a) Yes, it is difficult finding people, particularly for the audit committee.

08/16/2005 09:51:21   Listing requirements are fine.
a) Quality companies do not have problems finding directors.

08/16/2005 10:10:36   No.
a) Not all. But, the smaller company had better provide low risk.

08/16/2005 10:21:17   No opinion.
a) No opinion.

08/16/2005 10:26:28   not an issue although, in small companies, chairmen like to be involved in everything, they are after all small companies !
a) not a problem for us so far

08/16/2005 10:42:02   The hardship is created by the risks borne by today's directors, which makes finding quality board members very difficult.
a) Yes

08/16/2005 10:44:16   I think all public companies need to be subject to same rules. Independent directors are an important part of our governace process.
a) Audit committee financial expert is a tough requirement even for some larger companies. It is something we have been able to deal with effectively, however.

08/16/2005 10:45:16   no
a) yes

08/16/2005 11:18:54   We have been able to comply with the listing standards without a lot of difficulty.
a) We have not had trouble finding directors to this point.

08/16/2005 11:52:16   No. I believe that this is a excellent provision. It cuts the nepotism issue at the quick for small companies which were started by family members. It makes the company accept alternative view points and helps it grow. I believe this is a very good provision and should not be removed. As a matter of fact I would go further and have public companies manditorly have a nepotism policy.
a) We have not had problems getting directors. I do not know if others are or not.

08/16/2005 12:15:34   a) Yes they are. With all of the new rules involved and all of the compliance issues, I think that people are less likely to want to be on a board of directors than in the past. We have had a difficult time finding new board members.

08/16/2005 12:40:54   Yes. yes. Probably. The market has been pretty good at judging small company abuses
a) Great difficulty

08/16/2005 12:42:56   No, these are not a hardship for us.
a) We have not had a problem finding independent directors. It is difficult for us to find a "financial expert" as defined by the SEC.

08/16/2005 13:04:14   The NASDAQ standards are fair and meaningful and I see no reason to revise them.
a) We have not had to face this problem.

08/16/2005 13:12:04   I am not troubled by this; we were already "there" before SOX and we were "there" (independent directors in major majority, etc) because we belived that was just good business practice.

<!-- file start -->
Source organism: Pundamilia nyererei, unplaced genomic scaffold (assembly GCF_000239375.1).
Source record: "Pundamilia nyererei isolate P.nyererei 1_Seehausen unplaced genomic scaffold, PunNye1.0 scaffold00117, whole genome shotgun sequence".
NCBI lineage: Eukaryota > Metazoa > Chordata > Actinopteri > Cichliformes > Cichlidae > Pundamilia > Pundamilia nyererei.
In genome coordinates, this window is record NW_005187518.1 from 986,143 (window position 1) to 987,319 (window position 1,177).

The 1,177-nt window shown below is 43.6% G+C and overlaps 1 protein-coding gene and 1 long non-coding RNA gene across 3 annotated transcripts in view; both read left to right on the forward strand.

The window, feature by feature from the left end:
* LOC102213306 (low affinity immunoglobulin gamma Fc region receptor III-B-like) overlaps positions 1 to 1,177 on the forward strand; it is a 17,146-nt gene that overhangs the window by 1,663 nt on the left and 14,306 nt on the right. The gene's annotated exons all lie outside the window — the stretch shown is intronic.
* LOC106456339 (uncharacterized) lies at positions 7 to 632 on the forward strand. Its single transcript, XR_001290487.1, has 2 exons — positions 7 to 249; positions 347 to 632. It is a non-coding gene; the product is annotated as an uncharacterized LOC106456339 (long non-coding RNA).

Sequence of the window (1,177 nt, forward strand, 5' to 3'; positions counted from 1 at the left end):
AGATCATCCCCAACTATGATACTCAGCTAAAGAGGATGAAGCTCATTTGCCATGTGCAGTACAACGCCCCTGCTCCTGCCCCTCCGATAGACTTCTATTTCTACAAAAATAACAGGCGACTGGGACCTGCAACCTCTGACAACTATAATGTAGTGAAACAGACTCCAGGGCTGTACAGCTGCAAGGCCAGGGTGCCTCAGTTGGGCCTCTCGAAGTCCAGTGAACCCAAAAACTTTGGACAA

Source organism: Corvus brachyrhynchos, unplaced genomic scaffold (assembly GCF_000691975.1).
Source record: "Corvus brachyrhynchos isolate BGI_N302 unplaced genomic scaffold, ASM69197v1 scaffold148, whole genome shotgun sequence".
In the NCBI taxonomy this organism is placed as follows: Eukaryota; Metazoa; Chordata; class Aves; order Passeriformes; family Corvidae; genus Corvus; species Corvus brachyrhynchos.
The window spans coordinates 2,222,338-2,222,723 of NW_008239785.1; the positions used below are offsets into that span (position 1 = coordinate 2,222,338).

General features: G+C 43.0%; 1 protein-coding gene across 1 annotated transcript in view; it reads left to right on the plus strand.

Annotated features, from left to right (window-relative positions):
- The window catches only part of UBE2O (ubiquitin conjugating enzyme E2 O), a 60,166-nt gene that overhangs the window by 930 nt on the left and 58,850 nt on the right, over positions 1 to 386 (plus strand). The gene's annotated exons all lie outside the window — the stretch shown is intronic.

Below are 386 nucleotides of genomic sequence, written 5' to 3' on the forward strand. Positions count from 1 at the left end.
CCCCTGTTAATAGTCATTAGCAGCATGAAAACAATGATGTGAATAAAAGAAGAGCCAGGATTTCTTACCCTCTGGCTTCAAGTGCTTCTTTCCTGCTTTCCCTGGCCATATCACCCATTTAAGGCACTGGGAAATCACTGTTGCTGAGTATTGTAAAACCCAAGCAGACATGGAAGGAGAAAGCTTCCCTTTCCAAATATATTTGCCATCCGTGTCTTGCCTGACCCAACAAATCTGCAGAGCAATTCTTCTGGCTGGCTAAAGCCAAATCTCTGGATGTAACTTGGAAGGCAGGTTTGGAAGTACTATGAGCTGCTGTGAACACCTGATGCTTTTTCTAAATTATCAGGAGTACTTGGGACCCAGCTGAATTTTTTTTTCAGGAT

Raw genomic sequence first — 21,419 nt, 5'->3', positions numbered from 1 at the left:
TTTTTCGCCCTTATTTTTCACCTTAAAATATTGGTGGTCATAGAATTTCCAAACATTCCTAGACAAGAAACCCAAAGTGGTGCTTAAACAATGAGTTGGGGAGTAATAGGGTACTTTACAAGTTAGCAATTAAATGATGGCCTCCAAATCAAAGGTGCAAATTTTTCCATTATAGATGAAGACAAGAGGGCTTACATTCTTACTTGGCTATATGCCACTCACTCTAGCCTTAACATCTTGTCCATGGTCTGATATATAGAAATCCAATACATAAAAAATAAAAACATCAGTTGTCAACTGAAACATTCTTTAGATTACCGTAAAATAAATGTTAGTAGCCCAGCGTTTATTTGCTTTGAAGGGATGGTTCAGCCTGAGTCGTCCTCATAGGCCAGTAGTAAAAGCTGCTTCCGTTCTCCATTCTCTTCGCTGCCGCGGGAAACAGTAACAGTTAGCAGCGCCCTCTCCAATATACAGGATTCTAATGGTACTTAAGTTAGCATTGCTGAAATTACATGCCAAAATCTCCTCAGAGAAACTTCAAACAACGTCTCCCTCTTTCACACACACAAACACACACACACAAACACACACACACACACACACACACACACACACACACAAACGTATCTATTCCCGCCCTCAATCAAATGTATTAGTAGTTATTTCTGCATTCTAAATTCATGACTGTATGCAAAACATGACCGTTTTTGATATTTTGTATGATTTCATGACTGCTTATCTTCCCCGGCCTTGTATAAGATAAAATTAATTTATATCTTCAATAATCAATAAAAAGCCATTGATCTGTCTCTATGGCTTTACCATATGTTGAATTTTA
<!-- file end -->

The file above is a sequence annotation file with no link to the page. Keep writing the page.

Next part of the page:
a) Yes.. the risk of serving on a Board is just too high

08/16/2005 13:19:29   These corporate governance rules have not been nearly the burden that 404 has brought. They certinaly do seem unnecessary for a small company, but they are not so overwhelmingly burdensome.
a) As a bank, we had a fairly strong group of directors to start with, and it is probably not as dificult to find someone willing to be a bank director as it may be in other industries.

08/16/2005 13:20:23   Absolutley not. I am at a small company that complies and it has made our board and company better governed as a result. It is not a "cost" above anything else and has not added any additional hardship to our company. I would oppose different practices for smaller companies.
a) Possibly - but its because of the legal risks and current corporate environment, not due to the size of the Company

08/16/2005 13:25:32   The issue with smaller companies is in finding qualified outside directors for these posts, and with the time commitment of those directors, given that smaller companies don't reward outside directors very well. But smaller companies are much more apt to be founder/entrepreneur driven, therefor these areas of governance are needed more, not less. Many larger, well run companies adopted these practices before compelled to do so by regulation. The benefits to our company outweigh the hardships,where decisions effecting all stockholders must be vetted by independent directors.
a) Yes, definitely. Smaller companies must search harder, and accept less in terms of credentials from their outside directors (some are quite pleasant surprises, however). Generally, Boards are kept smaller, reducing recruitment.

08/16/2005 13:27:00   There is no burden from the listing standards.
a) No. Good companies can always find directors.

08/16/2005 13:30:33   The listing standards are fine.
a) We are not.

08/16/2005 14:08:05   This does not seem to be a widespread problem.
a) No. There are many ex-CFO's available for board seats.

08/16/2005 14:23:10   The listing standards related to governance are not a siginficant burden. The need for independent directors is critical and the cost compared to the audit fees related to SOX 404 is insignificant. The benefit of independent oversight should add real value to investors. I do not recommend that the governance standards be changed.
a) I do not believe that there is a shortage of qualified independent directors. There are pleanty of active financial experts including CFOs of public companies and retired finance professionals who are qualified to be board members.

08/16/2005 15:15:12   We are not a "Listed" company, so I have no knowledge of the requirements and therefore an unable to comment.
a) Finding qualified directors is always difficult for small companies. Financial expertise is even more difficult. I believe most small companies are simply doing without financial experts and explaining this in their reporting.

08/16/2005 16:08:50   Finding qualified people that want to serve on boards of small companies is difficult given the current regulatory/legal environment. The only negatives are that smaller companies are having to pay their independent directors larger fees and D&O Policy limits and costs are on the rise as well.

08/16/2005 16:09:47   No.
a) No opinion.